It was really east of New Haven, but somehow when we made our very frequent and prolonged visits in the late forties to our grandparents we always went “up to Lebanon.” Butch seemed to live there when he was a little kid. He was the clear favorite with our aunt Verna who lived at home with her parents, Hawee and Daddy Abell. Their closeness lasted to the the end of Verna’s life after she passed the century mark a few years ago.
Usually, when I went up to Lebanon it was on the train and I always seemed to arrive after dark at the station there. Then alone, I would walk the several dimly lit blocks, always a little uncertain where to make the turns, until finally reaching the front door on Spalding Avenue. We slept in the attic, pretty warm in the summer but still exciting as our own house had no upstairs.
Daddy Abell had a garden, a wonderful grape vine and chickens. Hawee ruled the roost around
there in more ways than one. When it was time to fix fried chicken, she grabbed one by the head and with a sharp twist of her wrist it was flopping all over the ground, headless. Then you dipped it into a tub of scalding water to loosen the feathers, plucked them out, gutted it and cut it up for the frying pan.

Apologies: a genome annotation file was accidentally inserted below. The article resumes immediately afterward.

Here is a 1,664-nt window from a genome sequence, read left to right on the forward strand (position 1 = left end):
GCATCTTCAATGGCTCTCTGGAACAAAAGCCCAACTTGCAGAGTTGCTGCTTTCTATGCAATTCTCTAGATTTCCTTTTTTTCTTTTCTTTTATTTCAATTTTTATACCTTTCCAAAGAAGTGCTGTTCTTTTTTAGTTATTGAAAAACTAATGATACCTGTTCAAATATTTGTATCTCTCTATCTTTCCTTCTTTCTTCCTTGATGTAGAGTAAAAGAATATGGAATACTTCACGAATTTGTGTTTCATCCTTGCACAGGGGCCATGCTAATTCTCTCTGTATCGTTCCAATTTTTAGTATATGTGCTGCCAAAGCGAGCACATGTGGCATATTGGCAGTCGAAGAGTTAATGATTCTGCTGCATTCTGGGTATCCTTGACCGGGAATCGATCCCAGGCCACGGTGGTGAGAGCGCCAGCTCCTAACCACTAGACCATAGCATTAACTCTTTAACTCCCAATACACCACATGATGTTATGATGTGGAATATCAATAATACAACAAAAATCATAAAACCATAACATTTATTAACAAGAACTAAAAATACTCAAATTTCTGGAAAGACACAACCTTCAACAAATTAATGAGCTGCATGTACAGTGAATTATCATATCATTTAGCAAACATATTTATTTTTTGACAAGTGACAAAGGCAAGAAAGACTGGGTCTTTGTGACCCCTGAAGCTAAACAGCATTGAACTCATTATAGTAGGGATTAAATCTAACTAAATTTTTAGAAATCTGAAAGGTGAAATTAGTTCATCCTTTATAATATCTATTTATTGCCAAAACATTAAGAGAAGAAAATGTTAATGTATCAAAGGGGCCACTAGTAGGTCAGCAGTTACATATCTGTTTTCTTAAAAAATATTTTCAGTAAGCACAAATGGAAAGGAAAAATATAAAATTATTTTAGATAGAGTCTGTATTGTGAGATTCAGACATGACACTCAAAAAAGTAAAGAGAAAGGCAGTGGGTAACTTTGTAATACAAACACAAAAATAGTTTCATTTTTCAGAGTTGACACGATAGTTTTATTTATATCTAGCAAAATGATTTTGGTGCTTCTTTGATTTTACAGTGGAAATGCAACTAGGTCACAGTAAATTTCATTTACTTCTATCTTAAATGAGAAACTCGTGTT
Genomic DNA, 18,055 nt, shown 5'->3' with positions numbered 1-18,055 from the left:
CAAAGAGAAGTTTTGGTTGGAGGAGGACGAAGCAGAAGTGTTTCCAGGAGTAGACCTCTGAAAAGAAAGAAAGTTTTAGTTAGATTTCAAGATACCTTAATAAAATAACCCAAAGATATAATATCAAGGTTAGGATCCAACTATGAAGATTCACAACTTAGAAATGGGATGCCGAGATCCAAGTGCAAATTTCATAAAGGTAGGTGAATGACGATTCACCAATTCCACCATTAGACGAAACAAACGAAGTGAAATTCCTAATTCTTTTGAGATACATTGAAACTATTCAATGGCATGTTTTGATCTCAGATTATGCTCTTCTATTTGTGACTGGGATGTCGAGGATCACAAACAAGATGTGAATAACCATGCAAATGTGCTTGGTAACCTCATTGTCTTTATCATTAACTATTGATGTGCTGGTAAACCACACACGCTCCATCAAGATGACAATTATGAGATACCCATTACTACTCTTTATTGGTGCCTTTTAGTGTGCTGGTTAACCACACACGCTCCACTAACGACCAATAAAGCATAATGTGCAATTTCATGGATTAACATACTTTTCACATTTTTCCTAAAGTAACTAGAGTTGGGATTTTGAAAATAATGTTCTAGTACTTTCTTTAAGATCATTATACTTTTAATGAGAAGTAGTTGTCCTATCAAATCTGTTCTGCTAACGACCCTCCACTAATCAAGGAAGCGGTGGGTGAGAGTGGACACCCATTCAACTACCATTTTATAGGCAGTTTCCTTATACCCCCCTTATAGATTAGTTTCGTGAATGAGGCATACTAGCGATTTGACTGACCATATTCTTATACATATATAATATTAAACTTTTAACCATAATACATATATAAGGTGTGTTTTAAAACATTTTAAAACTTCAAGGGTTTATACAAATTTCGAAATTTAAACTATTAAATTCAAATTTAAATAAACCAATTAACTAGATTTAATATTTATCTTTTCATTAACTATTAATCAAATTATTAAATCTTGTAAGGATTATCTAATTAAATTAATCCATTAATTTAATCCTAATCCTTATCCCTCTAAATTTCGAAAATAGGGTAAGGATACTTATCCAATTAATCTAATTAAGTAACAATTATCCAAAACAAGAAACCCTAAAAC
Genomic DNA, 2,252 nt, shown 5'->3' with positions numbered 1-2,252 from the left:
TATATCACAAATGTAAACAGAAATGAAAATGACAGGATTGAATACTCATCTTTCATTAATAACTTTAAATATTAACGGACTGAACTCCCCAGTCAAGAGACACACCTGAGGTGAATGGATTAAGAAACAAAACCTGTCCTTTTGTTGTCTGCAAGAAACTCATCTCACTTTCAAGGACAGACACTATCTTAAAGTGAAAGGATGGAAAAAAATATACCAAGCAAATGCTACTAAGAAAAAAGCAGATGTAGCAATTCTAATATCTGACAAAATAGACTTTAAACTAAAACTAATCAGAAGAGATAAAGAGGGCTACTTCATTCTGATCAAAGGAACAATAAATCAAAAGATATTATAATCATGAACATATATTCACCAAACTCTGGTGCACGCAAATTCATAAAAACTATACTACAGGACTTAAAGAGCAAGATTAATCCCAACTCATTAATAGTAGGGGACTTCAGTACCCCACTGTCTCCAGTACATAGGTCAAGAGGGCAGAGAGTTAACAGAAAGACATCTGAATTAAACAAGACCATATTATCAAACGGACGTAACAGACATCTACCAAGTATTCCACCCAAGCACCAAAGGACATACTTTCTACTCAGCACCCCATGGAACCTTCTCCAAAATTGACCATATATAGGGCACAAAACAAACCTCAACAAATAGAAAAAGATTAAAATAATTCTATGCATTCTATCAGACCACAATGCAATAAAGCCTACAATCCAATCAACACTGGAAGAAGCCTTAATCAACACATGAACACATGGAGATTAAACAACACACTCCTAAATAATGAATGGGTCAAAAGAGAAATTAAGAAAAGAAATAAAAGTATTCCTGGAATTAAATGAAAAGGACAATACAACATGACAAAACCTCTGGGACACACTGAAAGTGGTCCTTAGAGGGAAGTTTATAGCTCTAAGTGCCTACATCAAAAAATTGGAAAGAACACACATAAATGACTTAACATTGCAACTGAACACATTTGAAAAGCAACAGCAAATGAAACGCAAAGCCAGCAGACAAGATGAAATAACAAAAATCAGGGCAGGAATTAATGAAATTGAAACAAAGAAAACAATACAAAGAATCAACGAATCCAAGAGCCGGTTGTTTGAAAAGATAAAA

Lebanon was a city compared to New Haven and they had a regular movie theater, a couple
department stores and traffic lights. Verna worked at the post office; May had a job with the
government in Louisville. It was a great treat to buy 15 cents worth of lemon drops and watch a Frankenstein movie. I would cower down behind the last row of seats at the really scary scenes. One dark night after a particularly frightening movie, the walk home alone seemed endless as every shadow was a monster lurking behind trees along the way.
Daytimes were spent at Abell’s Liquor Store where Joe Bob and Howard worked behind the
counter while Daddy Abell sat in the large wooden rocker at the rear of the lobby area. Later when I was a little older, Hugh Louis and I would go up to Lebanon and spend a few days working for our uncle Buck, spraying for insects on all the streets and alleys downtown. He headed up the City Sanitation department.
One night, a blaring car horn awakened me and looking out the attic window I watched Joe Bob’s car burn as an electrical short had started a fire. Did I just dream that?
Another night I awakened to hear Daddy Abell downstairs calling out in a nightmare, “Wake me
up, wake me up!”